Behind The Book With Catherine Ryan Hyde

New Information about Upcoming Book Related News

Behind The Book With Catherine Ryan Hyde 

A few months ago, I did a Q&A with New York Times Bestselling Author Catherine Ryan Hyde. Today I am doing this Behind The Book Q&A with her once again discussing her upcoming novel Life Loss & Puffins coming out on May 14th! I read an early copy of the book last month and I enjoyed it!

Q: Catherine, when we did the Q&A a few months ago, you mentioned that Life Loss & Puffins did tend to have a slight autobiographical inspiration since you are an astrophotographer & you traveled to Finnish Lapland to see the Aurora Borealis. Would you say your experience traveling to that spot inspired Life, Loss & Puffins? 

A: Actually, no. I tend to create a character and story line straight out of “the ether” and then set them in a place or experience I know. I’ve been to a lot of places and seen a lot of things that have impressed me deeply. That’s one reason I do it. The other reason is because, though I’m not against researching locations and experiences, I think the details you learn in person are better than the details you look up.

Unfortunately, I did not begin my astrophotography until several years after seeing the aurora. People are stunned that I didn’t come back with pictures, as night photography is “my thing.” But I knew nothing about it at the time.

That said, despite nothing in my books being autobiographical, Ru’s “college list” of a truly dark night sky, the Aurora Borealis, and puffins is drawn from my own interests.

Q: Rue’s astrophysics professor gives Ru some important advice, If you want a piece of advice, always choose to live your life in a way that promotes awe. What made you have her professor give Ru that advice rather than say her mother?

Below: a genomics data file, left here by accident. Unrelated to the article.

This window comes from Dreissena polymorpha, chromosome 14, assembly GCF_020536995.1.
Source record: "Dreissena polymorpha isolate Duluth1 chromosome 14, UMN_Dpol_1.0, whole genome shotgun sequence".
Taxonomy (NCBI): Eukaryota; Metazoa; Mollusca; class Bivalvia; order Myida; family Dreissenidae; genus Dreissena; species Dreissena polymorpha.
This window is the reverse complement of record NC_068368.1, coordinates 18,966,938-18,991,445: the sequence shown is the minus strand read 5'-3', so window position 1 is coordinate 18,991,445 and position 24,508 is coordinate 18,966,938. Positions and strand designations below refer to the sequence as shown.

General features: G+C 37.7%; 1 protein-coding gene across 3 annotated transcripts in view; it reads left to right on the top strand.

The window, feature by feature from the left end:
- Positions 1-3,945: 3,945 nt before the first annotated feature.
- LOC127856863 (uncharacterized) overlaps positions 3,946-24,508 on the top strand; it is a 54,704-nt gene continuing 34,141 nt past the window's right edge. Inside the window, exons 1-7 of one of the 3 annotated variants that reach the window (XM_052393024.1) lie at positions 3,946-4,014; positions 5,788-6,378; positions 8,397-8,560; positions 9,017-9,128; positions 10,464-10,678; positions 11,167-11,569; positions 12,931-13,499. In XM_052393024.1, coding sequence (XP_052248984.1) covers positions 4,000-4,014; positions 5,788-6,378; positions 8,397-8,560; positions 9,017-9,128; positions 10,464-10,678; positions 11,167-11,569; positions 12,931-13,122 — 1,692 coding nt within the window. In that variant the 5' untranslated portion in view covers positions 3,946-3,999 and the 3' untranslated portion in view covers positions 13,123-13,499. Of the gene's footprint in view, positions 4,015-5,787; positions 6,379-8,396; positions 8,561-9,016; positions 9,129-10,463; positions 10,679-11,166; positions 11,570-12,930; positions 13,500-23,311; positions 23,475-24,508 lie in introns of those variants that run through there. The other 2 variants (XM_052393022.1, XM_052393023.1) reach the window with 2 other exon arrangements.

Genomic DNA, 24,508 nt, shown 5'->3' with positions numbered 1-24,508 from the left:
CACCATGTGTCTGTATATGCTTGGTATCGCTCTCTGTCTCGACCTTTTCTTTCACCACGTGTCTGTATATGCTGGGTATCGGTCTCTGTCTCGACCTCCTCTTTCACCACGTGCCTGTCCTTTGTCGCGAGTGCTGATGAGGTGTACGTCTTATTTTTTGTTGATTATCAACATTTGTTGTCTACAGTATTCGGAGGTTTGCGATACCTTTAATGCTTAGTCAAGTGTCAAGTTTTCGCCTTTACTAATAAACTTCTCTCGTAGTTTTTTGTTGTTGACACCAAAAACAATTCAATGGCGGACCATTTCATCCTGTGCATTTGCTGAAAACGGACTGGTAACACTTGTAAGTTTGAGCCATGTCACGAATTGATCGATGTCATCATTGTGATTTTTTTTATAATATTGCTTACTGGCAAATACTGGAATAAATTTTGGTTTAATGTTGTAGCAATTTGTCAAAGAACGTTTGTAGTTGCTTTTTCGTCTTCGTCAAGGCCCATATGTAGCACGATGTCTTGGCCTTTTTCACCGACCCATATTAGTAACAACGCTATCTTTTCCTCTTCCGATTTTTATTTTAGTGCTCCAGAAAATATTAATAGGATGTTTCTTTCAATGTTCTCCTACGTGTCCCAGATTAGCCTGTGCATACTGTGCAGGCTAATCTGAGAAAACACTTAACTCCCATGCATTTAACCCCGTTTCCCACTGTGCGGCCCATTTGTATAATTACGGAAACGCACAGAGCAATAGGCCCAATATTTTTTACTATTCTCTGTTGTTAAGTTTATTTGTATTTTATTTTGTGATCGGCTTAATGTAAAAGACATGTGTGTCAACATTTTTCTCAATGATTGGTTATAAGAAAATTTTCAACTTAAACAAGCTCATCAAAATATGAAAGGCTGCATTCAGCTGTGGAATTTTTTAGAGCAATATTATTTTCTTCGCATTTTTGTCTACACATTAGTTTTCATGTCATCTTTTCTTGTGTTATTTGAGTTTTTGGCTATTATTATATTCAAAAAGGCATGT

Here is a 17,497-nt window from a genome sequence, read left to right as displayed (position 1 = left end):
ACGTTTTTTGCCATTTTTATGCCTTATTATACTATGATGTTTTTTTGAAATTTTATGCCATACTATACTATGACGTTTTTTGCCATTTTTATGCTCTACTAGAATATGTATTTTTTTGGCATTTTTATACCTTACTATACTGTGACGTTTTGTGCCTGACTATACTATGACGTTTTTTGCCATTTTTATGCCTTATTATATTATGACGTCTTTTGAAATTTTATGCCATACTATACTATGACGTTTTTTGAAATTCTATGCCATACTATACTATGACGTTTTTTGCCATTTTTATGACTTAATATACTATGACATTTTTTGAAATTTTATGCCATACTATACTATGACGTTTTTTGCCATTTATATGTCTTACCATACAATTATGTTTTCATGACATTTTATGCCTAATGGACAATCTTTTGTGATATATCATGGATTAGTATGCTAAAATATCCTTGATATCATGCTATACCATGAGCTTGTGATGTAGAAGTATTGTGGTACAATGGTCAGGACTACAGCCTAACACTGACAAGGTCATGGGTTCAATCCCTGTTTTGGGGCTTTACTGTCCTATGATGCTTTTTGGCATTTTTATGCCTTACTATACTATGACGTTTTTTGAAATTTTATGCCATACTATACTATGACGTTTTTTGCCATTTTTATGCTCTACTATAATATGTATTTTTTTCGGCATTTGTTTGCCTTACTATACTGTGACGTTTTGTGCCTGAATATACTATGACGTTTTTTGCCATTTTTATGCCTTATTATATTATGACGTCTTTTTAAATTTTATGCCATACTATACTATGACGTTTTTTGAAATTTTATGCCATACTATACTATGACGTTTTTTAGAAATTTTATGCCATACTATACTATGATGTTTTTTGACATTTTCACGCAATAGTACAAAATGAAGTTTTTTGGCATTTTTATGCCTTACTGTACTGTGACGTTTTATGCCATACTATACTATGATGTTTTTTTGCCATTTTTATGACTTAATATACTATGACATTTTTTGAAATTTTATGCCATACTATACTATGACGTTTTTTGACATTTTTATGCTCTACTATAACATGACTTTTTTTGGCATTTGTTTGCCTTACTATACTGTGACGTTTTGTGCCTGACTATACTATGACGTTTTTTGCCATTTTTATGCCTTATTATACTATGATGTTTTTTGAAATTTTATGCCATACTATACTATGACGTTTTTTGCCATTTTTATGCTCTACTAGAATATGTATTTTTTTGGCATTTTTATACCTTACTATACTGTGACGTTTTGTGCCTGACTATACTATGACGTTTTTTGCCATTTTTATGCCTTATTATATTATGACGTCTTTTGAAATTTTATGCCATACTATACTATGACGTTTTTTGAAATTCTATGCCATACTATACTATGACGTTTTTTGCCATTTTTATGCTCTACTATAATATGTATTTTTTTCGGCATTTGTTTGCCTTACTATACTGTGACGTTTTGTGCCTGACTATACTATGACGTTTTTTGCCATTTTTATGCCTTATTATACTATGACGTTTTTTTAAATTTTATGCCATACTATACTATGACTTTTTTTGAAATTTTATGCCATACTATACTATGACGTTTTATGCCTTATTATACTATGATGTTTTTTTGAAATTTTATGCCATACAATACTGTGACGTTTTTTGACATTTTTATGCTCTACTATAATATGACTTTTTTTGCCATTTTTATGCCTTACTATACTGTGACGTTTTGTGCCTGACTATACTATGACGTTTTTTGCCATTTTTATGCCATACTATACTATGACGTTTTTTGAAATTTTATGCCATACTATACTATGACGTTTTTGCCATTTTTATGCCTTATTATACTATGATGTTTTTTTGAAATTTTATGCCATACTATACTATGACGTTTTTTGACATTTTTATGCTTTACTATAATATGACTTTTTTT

A: When I was in high school, I had an English creative writing teacher who was a real game-changer for me, and it’s caused me to observe that kids often don’t get what they need at home. Some do, but not all. And I didn’t manage to write 50 books by focusing on kids who had very successful upbringings. No conflict, no story, as they say. Ru and her mother never quite meshed in terms of life values or observations of what’s important. But it only takes one caring person to fill in the blanks, and it doesn’t have to be a blood relation. 


Q: Without spoiling too much, which scenes were your favorites to write in the novel?

A: I like the first real scene with Gabriel. Sitting on the window seat with a watering can.

I liked the scenes in that geodesic dome in the Northwest Territories. I liked the eyes looking in at her through the window, and the half-asleep dream/vision of her late mom, and the way she and Gabriel learned to travel together as a herd. 

But this novel is a personal favorite among mine, and there wasn’t much here that I didn’t enjoy. It was a fun book to write. 

Q: What significant lessons do you hope readers take away from after reading Life, Loss & Puffins? 

A: Probably the theme most important to me is not limiting the life of a young person (or any person) by putting them in a box. Yes, Ru is a remarkably smart person, but in many ways her life begins when she takes a break from academia, frees herself, and lives in the moment as just a person. There is more to her than just her intelligence, and I think we sell a lot of people short that way—highlighting one outstanding aspect of them and ignoring everything else.

Q: What was your experience like seeing the Aurora Borealis? I know there is no sequel but if you were to write a sequel to Life Loss & Puffins, what would you have Ru & Gabriel doing now? 

A: I was in a resort north of the Arctic Circle in Finnish Lapland, as you mentioned. I was staying in a lovely cabin with an attached bedroom that had a domed glass igloo for a roof. It was the last night, I hadn’t seen them, and I expected to leave in the morning without the experience I’d come for. And then, there they were. I did have a camera, and could have tried a long exposure, but there were spots of snow on the glass roof and I really would have had to be outside. Which would involve getting dressed and bundled up. Meanwhile it was happening, and I was watching, and I had no idea how long it would last. Much as I love photography, I think it’s important not to miss the experience in the attempt to document it. So I just stayed in bed and watched until the lights faded. And left happy.

If I did write a sequel, I’d have Ru and Gabriel being happy. Living a good life. Which is why I don’t write sequels. A happy life is a lovely thing to live, but not very interesting to read about. And I really like to think of sending my characters on to be happy.